Select the correct answer using the code given below.

  1. 1 and 2
  2. 2 only
  3. 1 and 3
  4. 3 only

Beti Bachao Beti Padhao

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  • Prelims – Governance

Context: Expanding the mandate of the ‘Beti Bachao Beti Padhao’ scheme, the Central government recently announced the inclusion of skilling of girls in non-traditional livelihood (NTL) options in its flagship programme.

  • The scheme will now also focus on increasing the enrolment of girls in secondary education, particularly in STEM (Science, Technology, Engineering, Mathematics) subjects.
  • Women have been historically under-represented areas such as technology.
  • A Memorandum of Understanding was signed between:
    • Ministry of Women and Child Development,
    • Ministry of Skill Development and Entrepreneurship, and
    • Ministry of Minority Affairs.
  • It emphasises convergence between Ministries and Departments to ensure adolescents complete their education, build skills, and enter the workforce in a diverse range of professions, including in STEM fields.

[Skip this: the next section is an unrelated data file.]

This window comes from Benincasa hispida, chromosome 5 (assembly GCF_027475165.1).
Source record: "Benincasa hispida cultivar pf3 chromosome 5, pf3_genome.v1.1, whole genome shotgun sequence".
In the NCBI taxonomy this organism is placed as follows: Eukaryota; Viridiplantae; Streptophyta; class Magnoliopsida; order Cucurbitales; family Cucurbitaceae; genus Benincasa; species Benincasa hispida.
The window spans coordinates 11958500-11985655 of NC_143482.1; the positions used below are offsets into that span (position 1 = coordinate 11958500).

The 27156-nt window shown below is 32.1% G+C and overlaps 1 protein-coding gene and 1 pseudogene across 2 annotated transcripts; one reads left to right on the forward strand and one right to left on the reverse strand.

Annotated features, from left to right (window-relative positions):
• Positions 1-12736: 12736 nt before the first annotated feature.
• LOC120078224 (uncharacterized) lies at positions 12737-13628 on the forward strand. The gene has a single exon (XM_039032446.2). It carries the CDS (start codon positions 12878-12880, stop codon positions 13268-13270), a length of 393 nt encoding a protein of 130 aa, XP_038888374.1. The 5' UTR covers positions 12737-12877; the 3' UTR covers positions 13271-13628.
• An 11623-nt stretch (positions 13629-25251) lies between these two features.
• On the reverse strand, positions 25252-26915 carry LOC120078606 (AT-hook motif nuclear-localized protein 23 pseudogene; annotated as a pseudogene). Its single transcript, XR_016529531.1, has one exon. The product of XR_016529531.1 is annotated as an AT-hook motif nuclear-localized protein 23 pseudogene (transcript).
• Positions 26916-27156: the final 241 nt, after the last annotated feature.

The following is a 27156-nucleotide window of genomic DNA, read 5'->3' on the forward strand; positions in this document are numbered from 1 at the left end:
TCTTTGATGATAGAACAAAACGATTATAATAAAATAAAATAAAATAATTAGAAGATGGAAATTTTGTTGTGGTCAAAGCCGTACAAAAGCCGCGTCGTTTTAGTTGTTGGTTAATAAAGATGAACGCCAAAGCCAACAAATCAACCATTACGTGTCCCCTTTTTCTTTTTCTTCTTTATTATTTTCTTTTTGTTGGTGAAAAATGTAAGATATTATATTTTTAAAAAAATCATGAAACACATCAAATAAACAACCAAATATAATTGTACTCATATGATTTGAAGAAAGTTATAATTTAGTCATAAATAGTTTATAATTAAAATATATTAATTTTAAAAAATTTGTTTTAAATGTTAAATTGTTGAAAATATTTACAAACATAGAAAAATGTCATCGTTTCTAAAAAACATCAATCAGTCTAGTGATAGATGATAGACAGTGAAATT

• A national committee headed by the Secretary, Ministry of Women and Child Development will be the apex committee to review the implementation of the scheme at regular intervals with State governments and Union Territory administrations.

Need for Beti Bachao Beti Padhao Scheme:

  • The scheme was launched after the national census results for 2011 revealed detraction in key gender metrics – Child Sex Ratio (CSR) and Sex Ratio at Birth (SRB).
  • CSR is defined as the number of girls per 1,000 boys aged 0-6 years.